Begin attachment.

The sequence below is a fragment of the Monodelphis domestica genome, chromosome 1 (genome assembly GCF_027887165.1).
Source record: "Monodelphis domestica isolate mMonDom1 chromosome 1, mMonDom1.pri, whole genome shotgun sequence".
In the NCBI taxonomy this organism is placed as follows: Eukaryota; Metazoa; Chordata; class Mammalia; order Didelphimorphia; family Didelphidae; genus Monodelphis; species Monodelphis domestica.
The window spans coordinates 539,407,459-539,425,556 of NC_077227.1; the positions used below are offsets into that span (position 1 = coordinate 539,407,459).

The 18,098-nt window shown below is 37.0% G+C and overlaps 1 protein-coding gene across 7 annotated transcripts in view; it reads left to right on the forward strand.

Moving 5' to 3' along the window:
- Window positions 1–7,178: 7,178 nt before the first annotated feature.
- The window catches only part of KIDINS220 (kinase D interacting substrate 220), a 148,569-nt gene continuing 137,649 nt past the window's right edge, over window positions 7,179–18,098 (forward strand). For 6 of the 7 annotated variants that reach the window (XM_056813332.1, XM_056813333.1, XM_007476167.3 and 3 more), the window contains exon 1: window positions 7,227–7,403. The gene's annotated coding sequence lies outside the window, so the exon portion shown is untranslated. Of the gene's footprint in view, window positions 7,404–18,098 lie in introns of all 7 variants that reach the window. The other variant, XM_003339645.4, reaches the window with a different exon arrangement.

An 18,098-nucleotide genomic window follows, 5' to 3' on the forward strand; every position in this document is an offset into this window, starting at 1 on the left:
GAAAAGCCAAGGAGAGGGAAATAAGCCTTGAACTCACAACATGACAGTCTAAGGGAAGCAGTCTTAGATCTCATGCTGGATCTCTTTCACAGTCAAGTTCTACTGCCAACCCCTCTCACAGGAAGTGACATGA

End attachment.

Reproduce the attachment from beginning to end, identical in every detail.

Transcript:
The sequence below is a fragment of the Monodelphis domestica genome, chromosome 1 (genome assembly GCF_027887165.1).
Source record: "Monodelphis domestica isolate mMonDom1 chromosome 1, mMonDom1.pri, whole genome shotgun sequence".
In the NCBI taxonomy this organism is placed as follows: Eukaryota; Metazoa; Chordata; class Mammalia; order Didelphimorphia; family Didelphidae; genus Monodelphis; species Monodelphis domestica.
The window spans coordinates 539,407,459-539,425,556 of NC_077227.1; the positions used below are offsets into that span (position 1 = coordinate 539,407,459).

The 18,098-nt window shown below is 37.0% G+C and overlaps 1 protein-coding gene across 7 annotated transcripts in view; it reads left to right on the forward strand.

Moving 5' to 3' along the window:
- Window positions 1–7,178: 7,178 nt before the first annotated feature.
- The window catches only part of KIDINS220 (kinase D interacting substrate 220), a 148,569-nt gene continuing 137,649 nt past the window's right edge, over window positions 7,179–18,098 (forward strand). For 6 of the 7 annotated variants that reach the window (XM_056813332.1, XM_056813333.1, XM_007476167.3 and 3 more), the window contains exon 1: window positions 7,227–7,403. The gene's annotated coding sequence lies outside the window, so the exon portion shown is untranslated. Of the gene's footprint in view, window positions 7,404–18,098 lie in introns of all 7 variants that reach the window. The other variant, XM_003339645.4, reaches the window with a different exon arrangement.

An 18,098-nucleotide genomic window follows, 5' to 3' on the forward strand; every position in this document is an offset into this window, starting at 1 on the left:
GAAAAGCCAAGGAGAGGGAAATAAGCCTTGAACTCACAACATGACAGTCTAAGGGAAGCAGTCTTAGATCTCATGCTGGATCTCTTTCACAGTCAAGTTCTACTGCCAACCCCTCTCACAGGAAGTGACATGA